Visiting Isle of Skye; Loch Coruisk

Saturday, September 22, 2018

It has been over a week since we embarked on our Scotland camping trip and I am tired. Last night we had a rough night's sleep in the car and a 4.30 am wake up to catch a ferry from the Isle of Lewis back to the Isle of Skye. So we're feeling a bit lazy. Too lazy to embark on the 3 or 4 hour mountain walk to get to Loch Coruisk, which is supposed to be 'the most magnificent of all Scotland's freshwater Lochs'. Fortunately there is another way to visit this spectacular swim spot: by boat, which sails around the coast and up a large saltwater inlet in between the mountains, before docking up only a ten minute walk away. So, boat it is.
The boats depart from the shore in the teenie tiny village of Elgol and we call in advance to book our tickets for the half three sailing. Done.
On the boat over we are given hot chocolate and a biscuit (score) and are entertained by the skipper's lively prattle about the local history and wildlife. Most interesting is the primary school which sits on the shore here, so small and so close to the sea that on a rough day the kids must get a drenching in the playground. I find out that only ten kids go here... being a part time teacher, I wonder if they're hiring.
Elgol School

Our boat - the Misty Isle

After we disembark from the boat, we follow the path in between the mountains to find ourselves in an enormous, mountainous amphitheatre, surrounded by the tall, misty mountains of the Cuilin range. In the middle of this amphitheatre is the famous Loch Coruisk; steely coloured and mirror like, it has a mysterious feel to it. Water horses, Kelpies, are supposed to live here; mythical, shape-shifting water spirits that have the strength of 100 horses. I feel like at any moment they might appear, racing in to the water from across the mountains.

As we explore further inland the tourists melt away and we feel as if we are entirely alone. The mountains are high and craggy, blocking the wind and the loch is smooth, silvery and silent. It's a cold strip off but the water is delicious and nowhere near as chilly as I was expecting.

"Can you not swim too far please?" Aaron asks 
from the shore. He's on lifeguard duty like usual; choosing not to strip off and join me this time but worried about my feeble swimming abilities in such a wide and cold body of water.
"Why don't you just come in? It's actually really warm," I reply. Aaron just gives me a look. He's heard me say that one too many times; the classic boy who cried wolf.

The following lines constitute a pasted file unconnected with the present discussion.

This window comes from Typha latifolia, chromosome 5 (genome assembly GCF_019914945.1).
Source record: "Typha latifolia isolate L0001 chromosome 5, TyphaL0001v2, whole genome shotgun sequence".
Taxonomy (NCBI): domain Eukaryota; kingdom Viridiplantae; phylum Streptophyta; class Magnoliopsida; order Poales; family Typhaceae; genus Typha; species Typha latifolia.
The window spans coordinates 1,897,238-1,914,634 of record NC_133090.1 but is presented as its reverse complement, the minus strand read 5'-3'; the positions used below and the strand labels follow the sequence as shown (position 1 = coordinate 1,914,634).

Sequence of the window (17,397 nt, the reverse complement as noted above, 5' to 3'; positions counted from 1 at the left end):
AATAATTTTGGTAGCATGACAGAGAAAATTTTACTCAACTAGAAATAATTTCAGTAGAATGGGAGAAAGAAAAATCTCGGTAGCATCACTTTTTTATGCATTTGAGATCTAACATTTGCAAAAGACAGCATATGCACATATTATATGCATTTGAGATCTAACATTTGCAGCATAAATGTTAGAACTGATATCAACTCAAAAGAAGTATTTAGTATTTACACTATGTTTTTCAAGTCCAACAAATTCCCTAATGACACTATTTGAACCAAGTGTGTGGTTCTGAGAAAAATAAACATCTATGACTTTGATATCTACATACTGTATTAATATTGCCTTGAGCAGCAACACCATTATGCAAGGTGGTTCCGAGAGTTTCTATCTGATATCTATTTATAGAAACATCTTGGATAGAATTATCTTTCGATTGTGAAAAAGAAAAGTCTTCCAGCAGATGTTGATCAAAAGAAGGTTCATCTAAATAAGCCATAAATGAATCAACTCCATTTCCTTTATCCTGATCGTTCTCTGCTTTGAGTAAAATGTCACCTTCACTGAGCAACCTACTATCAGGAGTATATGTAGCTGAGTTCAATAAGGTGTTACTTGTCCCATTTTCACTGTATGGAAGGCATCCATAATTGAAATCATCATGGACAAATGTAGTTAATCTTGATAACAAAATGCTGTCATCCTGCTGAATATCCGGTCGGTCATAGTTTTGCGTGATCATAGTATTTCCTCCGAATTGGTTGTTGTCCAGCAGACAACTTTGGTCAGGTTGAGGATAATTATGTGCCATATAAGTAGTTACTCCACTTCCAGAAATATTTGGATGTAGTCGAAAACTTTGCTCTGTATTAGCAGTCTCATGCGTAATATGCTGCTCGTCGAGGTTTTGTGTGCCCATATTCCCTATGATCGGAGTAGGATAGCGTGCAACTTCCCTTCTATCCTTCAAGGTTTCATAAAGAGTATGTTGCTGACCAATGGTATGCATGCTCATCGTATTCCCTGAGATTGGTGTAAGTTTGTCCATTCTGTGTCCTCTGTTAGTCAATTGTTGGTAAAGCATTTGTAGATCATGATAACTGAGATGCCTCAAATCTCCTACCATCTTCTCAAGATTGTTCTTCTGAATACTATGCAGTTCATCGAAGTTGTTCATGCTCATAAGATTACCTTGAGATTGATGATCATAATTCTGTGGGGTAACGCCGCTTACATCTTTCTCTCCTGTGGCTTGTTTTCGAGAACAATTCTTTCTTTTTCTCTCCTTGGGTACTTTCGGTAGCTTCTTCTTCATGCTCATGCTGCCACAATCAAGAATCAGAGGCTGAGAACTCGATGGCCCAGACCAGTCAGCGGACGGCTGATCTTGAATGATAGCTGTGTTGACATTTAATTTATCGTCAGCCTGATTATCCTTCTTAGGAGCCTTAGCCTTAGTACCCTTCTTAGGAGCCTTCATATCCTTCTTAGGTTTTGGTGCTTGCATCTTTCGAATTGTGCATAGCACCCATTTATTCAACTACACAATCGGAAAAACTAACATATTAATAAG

I mean it though, it isn't particularly cold compared to some of the other Scottish lochs we have visited, in fact this might be one of my favourite swims of the trip so far; the isolated location of this loch is a definite winner, and the water is deep, glassy and cold but not so cold that I feel like an ice cream.

Slippery rocks make for a dodgy take off.

We only have an hour and a half ashore here so all too soon we find ourselves hurrying back to the boat. As much as I have loved Loch Coruisk, I don't fancy an impromptu camp out under the stars without so much as a blanket, and only Aaron and my soggy swimming costume for company. Maybe another time... wild camping here would definitely be an amazing experience. There is also a bothy nearby in Camasunary.

Stop off at the seal colony!
A few hours after we first embarked on the Misty Isle, we are back in the car en-route to Glencoe and on the search for a wild camp spot to spend the night. I could have spent longer in Skye and it was with regret that we drove back over the bridge and in to mainland Scotland. Skye is everything I was expecting and more; I can't recommend it enough and if you do get a chance to go, then make sure you make a stop off at Loch Coruisk, well worth a visit.

Month: August
Temperature: 15 degrees
Bed: Rocks
Weed factor: 3/10
Atmosphere: Misty and mysterious.
Good for: Walking, swimming and wild camping.
Top tips: If you don't fancy the long walk to get here, then I really recommend taking the boat. The price was affordable and they give you a free cuppa and a biscuit. Or walk here and book yourself on the boat back. If you opt to walk instead of the boat, then lots of people start at Kilmarie. Beware that the terrain isn't always the easiest and you will need to pass the 'Bad Step' a tricky section of path on steep terrain.
Access: For the boat, park at the car park by the harbour in Elgol. Alternatively start in Kilmarie to walk. Both villages are served by buses.
Facilities: There are toilets and a small cafe/shop in Elgol.

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